TOKYO (Reuters) -- Toyota Motor Corp. will buy hybrid-car batteries from Sanyo Electric Co., a source familiar with the matter said, as the automaker struggles to meet growing demand for the fuel-saving vehicles due to a shortage of battery supply.
Sanyo and Volkswagen AG signed a deal in May 2008 to jointly develop lithium-ion batteries.
Toyota, which will start producing hybrids in Europe next year, now gets its batteries from Panasonic EV Energy Co., a joint venture with Panasonic Corp. Panasonic plans to take control of Sanyo and is awaiting regulatory approval.
Demand for gasoline-electric hybrids has surged in Japan, helped by tax breaks and subsidies under a government initiative to promote fuel-efficient automobiles, but Toyota has said production of its most thrifty models is being held back by a supply bottleneck for batteries.
Its Prius hybrid was Japan's best-selling car in July for a second straight month, but customers placing orders have to wait about eight months before delivery.
Toyota also said this week it had received about 10,000 orders for the Lexus HS250h sedan, the premium brand's first dedicated hybrid car, in its first month of sale in Japan. It aims to sell an average 500 units a month.
Toyota, the world's biggest automaker, will first use Sanyo's lithium-ion batteries starting in about 2011, said the source, who confirmed a report in the Nikkei business daily and spoke on condition of anonymity because the information is not yet public.
Toyota will first procure about 10,000 battery units a year from Sanyo, the world's biggest rechargeable battery maker, the source said. Toyota aims to sell at least 1 million hybrid vehicles a year in the early 2010s.
A Toyota spokeswoman said nothing had been decided about procuring lithium-ion batteries from Sanyo. A Sanyo spokesman declined comment, citing company policy on deals with potential and existing customers.
The news sent Sanyo's shares up 17 percent at one point. They ended the day 10 percent higher at 247 yen (about $2.62), while Toyota inched up 0.3 percent.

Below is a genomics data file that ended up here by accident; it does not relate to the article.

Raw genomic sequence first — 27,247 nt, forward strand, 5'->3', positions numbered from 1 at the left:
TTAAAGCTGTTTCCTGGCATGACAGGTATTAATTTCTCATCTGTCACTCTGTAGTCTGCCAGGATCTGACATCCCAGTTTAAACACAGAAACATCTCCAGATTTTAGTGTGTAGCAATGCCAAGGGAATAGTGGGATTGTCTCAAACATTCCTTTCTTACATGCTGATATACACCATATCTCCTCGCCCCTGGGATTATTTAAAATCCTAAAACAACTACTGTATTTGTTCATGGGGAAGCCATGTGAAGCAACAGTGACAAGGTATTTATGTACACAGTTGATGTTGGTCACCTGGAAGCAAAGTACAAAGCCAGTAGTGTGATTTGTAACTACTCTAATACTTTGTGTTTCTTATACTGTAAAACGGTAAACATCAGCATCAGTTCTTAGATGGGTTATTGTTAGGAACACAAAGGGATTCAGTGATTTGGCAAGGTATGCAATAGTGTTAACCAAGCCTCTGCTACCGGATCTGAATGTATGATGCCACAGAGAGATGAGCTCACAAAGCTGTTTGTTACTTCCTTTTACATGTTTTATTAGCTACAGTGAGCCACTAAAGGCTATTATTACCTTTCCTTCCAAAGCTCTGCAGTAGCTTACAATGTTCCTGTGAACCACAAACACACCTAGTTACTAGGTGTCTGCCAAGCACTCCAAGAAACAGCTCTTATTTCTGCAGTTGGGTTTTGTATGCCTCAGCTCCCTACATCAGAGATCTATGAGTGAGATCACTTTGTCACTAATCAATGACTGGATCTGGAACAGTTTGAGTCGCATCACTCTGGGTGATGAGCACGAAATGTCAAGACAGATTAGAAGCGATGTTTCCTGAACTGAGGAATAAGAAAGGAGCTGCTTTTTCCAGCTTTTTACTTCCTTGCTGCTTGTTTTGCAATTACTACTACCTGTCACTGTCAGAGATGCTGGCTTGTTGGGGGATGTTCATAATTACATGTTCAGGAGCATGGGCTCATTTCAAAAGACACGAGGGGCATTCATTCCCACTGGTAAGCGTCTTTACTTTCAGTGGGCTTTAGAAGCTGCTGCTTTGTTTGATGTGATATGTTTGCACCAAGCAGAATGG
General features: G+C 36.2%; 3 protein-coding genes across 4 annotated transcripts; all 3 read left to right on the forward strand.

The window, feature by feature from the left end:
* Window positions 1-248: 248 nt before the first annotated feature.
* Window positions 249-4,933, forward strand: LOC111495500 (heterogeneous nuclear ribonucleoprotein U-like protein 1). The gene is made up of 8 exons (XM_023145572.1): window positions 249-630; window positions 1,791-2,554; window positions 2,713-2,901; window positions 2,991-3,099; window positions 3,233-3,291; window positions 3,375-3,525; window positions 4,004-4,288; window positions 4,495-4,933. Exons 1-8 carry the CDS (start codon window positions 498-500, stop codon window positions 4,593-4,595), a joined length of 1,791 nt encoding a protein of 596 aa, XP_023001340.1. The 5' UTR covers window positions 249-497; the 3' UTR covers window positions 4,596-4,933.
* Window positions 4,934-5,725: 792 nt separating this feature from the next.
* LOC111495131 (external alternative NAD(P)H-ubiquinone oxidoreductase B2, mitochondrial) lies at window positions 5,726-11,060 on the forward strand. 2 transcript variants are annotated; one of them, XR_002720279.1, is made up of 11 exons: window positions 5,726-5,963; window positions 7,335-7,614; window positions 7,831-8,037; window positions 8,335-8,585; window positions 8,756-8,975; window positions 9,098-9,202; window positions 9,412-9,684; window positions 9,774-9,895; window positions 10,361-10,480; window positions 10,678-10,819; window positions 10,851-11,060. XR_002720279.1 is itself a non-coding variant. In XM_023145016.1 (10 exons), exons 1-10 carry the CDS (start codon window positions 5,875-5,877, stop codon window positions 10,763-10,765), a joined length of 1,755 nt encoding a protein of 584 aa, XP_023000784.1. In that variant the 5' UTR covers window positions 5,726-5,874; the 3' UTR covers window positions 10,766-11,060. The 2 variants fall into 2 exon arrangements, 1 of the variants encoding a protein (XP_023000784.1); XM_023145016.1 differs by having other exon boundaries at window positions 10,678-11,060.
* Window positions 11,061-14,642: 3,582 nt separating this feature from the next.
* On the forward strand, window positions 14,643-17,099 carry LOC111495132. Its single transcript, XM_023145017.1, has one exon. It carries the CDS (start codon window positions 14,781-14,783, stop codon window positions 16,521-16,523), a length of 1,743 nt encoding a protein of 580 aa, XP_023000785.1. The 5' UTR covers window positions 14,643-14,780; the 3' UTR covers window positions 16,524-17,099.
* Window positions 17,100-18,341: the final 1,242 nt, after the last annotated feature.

Racing to make more
Panasonic EV Energy has said it plans to double battery production capacity to about 1 million units a year by the middle of 2010.
To further ease the supply shortage, Toyota has said it is considering a wide range of options, including procurement from a second source and further capacity expansion at the battery venture.
Sanyo told Reuters in June that it had secured customers for its lithium-ion batteries in the United States, Japan and Europe as it seeks a 25 percent share in the global market for auto-use rechargeable batteries by 2015. VW and Sanyo aim to have their first lithium-ion batteries ready for launch in 2010 in a model from VW premium brand Audi.
Other battery makers such as Toshiba Corp. and the joint venture between Nissan Motor Co. and NEC Corp. are also looking to supply their batteries to a broad customer base to bring costs down.
Shares of battery makers have been popular as batteries look set to become a core component in electrified cars, including plug-in hybrids and pure electric vehicles. But analysts warn that retail investors are mainly behind the surge and that they may be overreacting to the growth potential.
"I think (Sanyo shares) are overbought," said Osamu Hirose, an analyst at Tokai Tokyo Research Center.
"There's a lot of expectation about the company's rechargeable and solar cell business, but at the current price it's hard to imagine that any institutional investors would be buying," he said.
According to Thomson Reuters, no brokerage has a "buy" rating on Sanyo, which has a price-to-earnings ratio of 67 times its estimated earnings.
GS Yuasa Corp., which has battery ventures with both Honda Motor Co. and Mitsubishi Motors Corp., has an estimated PER of about 144 times.
Separately, the Nikkei business daily said Toyota told its suppliers the previous day that it planned to raise its global production target for 2009 to 5.95 million units, up from 5.8 million.
Douglas A. Bolduc contributed to this story.